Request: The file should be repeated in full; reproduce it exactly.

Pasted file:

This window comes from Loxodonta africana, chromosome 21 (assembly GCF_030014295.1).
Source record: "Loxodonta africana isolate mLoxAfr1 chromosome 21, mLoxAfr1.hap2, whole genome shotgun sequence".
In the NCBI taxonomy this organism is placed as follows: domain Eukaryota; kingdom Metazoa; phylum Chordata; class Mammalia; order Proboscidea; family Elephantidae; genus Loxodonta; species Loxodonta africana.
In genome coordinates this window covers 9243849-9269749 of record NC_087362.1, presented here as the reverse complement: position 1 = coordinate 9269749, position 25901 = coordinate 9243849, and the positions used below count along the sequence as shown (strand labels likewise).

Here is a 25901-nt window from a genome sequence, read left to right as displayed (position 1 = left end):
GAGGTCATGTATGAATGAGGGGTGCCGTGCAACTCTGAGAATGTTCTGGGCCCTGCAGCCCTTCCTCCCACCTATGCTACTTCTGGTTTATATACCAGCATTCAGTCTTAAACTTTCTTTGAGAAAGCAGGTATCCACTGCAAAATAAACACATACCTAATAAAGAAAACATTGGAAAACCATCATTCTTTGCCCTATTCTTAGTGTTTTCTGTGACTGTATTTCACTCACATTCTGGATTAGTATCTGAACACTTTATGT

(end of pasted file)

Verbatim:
This window comes from Loxodonta africana, chromosome 21 (assembly GCF_030014295.1).
Source record: "Loxodonta africana isolate mLoxAfr1 chromosome 21, mLoxAfr1.hap2, whole genome shotgun sequence".
In the NCBI taxonomy this organism is placed as follows: domain Eukaryota; kingdom Metazoa; phylum Chordata; class Mammalia; order Proboscidea; family Elephantidae; genus Loxodonta; species Loxodonta africana.
In genome coordinates this window covers 9243849-9269749 of record NC_087362.1, presented here as the reverse complement: position 1 = coordinate 9269749, position 25901 = coordinate 9243849, and the positions used below count along the sequence as shown (strand labels likewise).

Here is a 25901-nt window from a genome sequence, read left to right as displayed (position 1 = left end):
GAGGTCATGTATGAATGAGGGGTGCCGTGCAACTCTGAGAATGTTCTGGGCCCTGCAGCCCTTCCTCCCACCTATGCTACTTCTGGTTTATATACCAGCATTCAGTCTTAAACTTTCTTTGAGAAAGCAGGTATCCACTGCAAAATAAACACATACCTAATAAAGAAAACATTGGAAAACCATCATTCTTTGCCCTATTCTTAGTGTTTTCTGTGACTGTATTTCACTCACATTCTGGATTAGTATCTGAACACTTTATGT